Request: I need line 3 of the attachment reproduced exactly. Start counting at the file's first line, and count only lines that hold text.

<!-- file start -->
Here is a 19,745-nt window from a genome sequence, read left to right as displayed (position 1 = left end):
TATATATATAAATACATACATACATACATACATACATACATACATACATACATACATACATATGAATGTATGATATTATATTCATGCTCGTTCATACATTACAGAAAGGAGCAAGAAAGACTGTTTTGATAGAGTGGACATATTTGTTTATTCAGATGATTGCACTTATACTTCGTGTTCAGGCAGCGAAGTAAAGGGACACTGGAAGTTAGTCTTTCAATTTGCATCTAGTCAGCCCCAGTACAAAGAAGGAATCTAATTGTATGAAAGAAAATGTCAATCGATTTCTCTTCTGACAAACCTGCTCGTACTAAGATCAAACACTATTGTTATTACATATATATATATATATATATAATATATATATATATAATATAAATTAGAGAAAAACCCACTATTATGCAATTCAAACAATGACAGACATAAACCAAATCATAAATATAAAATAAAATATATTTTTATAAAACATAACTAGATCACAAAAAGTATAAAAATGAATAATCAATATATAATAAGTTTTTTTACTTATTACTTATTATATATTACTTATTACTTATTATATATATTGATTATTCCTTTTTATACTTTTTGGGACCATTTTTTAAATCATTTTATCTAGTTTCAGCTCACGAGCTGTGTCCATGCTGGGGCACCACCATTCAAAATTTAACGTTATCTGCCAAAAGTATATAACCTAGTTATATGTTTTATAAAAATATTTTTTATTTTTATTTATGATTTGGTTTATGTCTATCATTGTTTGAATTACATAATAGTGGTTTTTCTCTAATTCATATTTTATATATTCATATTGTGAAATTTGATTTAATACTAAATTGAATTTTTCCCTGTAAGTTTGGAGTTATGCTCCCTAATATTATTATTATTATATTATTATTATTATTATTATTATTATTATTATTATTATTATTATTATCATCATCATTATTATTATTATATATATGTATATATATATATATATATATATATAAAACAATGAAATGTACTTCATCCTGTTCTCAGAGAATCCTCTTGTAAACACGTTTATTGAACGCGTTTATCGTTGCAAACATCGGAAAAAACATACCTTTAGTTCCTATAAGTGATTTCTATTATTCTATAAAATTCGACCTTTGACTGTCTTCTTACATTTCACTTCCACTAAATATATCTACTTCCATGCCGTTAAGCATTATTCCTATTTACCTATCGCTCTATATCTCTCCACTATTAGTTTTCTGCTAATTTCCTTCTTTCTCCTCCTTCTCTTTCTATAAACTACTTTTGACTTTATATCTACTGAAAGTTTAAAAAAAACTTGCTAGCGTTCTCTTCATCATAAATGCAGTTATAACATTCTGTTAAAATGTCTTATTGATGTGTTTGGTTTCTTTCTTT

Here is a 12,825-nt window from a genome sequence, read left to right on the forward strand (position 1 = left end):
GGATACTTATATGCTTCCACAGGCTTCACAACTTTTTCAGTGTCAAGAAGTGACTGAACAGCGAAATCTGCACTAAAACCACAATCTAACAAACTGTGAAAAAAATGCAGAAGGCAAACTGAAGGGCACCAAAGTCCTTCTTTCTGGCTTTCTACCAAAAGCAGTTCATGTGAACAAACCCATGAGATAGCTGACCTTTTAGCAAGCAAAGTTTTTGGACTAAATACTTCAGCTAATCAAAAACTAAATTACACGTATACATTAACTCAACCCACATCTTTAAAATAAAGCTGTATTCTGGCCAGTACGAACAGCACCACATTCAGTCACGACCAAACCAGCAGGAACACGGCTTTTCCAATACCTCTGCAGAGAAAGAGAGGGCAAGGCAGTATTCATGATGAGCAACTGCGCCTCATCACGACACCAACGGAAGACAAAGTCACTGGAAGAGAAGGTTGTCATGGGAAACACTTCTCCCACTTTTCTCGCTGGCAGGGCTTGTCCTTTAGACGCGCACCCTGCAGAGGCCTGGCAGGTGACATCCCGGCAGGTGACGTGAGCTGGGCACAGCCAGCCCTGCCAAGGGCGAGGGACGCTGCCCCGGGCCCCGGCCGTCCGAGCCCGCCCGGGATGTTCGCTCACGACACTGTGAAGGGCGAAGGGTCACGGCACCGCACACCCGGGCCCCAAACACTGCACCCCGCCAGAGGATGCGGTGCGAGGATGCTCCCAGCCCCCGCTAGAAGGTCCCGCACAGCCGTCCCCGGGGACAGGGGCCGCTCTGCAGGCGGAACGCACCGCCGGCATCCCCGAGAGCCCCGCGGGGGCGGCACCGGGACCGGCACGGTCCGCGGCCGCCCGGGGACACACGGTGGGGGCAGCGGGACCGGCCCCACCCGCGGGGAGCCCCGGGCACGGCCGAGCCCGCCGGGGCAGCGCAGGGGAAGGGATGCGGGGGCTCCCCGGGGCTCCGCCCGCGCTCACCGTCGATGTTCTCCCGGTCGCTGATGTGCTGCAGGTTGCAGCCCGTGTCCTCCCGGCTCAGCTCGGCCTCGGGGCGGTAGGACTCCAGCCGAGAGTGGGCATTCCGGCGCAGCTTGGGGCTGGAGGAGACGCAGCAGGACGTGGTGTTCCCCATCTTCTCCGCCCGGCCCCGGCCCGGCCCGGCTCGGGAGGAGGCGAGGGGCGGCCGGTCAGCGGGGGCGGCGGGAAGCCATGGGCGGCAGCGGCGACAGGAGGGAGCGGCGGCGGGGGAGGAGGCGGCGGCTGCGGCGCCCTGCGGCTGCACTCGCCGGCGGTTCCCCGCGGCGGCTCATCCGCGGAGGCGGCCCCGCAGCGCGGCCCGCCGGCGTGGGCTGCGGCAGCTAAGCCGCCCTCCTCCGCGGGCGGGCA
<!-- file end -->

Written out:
Here is a 12,825-nt window from a genome sequence, read left to right on the forward strand (position 1 = left end):